Effective cataract surgical coverage study published
The RAAB team at the International Centre for Eye Health have led the most extensive analysis of RAAB repository survey data to date. Estimates of effective cataract surgical coverage were calculated from 148 RAABs done in 55 different countries between 2003 and 2021. The findings have been published in The Lancet Global Health and the analysis provided the data for WHO’s Report of the 2030 targets on effective coverage of eyecare.
What is effective cataract surgical coverage?
Cataract is the leading cause of blindness globally and typically the main cause of blindness found in RAAB surveys. Effective cataract surgical coverage (eCSC) is a cataract service indicator that measures the number of people who have received good quality cataract surgery as a proportion of all people having received surgery or still requiring it. eCSC measures the coverage of cataract services in a population, corrected for quality. Quality is measured in terms of post-operative presenting visual acuity.
Why is it important to measure?
eCSC allows eye care planners to assess the coverage and quality of services for a leading cause of vision impairment in the population aged 50 years and older. Low eCSC in an area should prompt providers to consider both aspects of cataract care–access and quality–to improve services. Further, RAAB results show eCSC disaggregated by sex (and optionally disability status) to enable monitoring disparities of service provision. In this way, eCSC is an important indicator of eye health within universal health coverage, which promotes access to affordable, quality health care for all people everywhere. eCSC is one of thirteen core indicators in WHO’s new 2022 Eye care indicator menu.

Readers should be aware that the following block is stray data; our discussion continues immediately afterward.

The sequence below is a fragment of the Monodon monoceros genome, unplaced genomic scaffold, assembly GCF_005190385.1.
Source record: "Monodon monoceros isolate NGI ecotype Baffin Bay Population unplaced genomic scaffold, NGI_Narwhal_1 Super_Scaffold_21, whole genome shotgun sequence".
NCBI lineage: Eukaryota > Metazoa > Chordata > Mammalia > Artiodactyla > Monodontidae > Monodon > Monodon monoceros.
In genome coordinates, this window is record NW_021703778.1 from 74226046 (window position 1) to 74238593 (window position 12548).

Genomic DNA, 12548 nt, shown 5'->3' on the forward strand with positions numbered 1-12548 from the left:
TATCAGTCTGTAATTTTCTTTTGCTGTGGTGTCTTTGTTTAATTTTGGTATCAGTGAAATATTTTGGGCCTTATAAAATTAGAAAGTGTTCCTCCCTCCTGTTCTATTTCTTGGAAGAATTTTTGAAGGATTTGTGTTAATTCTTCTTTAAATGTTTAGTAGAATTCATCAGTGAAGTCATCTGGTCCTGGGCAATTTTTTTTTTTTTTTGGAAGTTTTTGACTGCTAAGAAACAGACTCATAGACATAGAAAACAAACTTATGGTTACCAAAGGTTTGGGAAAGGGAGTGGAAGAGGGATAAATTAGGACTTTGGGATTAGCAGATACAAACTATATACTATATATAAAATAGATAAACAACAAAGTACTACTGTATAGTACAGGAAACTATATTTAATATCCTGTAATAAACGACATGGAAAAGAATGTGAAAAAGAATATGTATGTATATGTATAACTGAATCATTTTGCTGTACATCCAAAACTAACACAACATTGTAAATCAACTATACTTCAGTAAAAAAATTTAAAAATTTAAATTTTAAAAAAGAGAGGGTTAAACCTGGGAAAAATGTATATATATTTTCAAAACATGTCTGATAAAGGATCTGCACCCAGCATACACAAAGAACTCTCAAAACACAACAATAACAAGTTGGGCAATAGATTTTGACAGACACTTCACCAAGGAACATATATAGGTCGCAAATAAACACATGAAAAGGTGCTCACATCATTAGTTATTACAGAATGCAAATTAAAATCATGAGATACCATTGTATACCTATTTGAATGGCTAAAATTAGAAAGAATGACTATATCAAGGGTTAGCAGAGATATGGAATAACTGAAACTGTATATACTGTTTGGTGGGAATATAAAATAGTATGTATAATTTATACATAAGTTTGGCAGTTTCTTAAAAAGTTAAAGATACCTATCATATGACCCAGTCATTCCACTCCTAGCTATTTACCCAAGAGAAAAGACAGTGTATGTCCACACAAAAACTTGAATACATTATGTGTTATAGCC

What did the analysis find?
There was considerable variation in eCSC by country, with estimates ranging from 3.8% (95% CI 2.1–5.5) in Guinea Bissau, 2010, to 70.3% (95% CI 65.8–74.9) in Hungary, 2015. Countries in high-income settings had the highest eCSC and low-income countries the lowest, reflecting a gradient of available resources and subsequent cataract output. On average, eCSC was 3.2% (95% CI 2.3–4.1) higher in men than women.
In 2021, Member States at the World Health Assembly endorsed a global target for 2030: to improve eCSC by 30 percentage points. More available data supports the case for eCSC to be included in broader universal health coverage and sustainable development goal frameworks. There are considerable eye health data gaps around the world, with several countries and regions with no or very limited eCSC data. We encourage all organisations with RAAB survey data to make it available open access via this repository so we can include it in subsequent analyses. ICEH will contact survey Principal Investigators to make this invitation to share data, join the RAAB International Co-author Group and help raise the profile of eye health on the global agenda.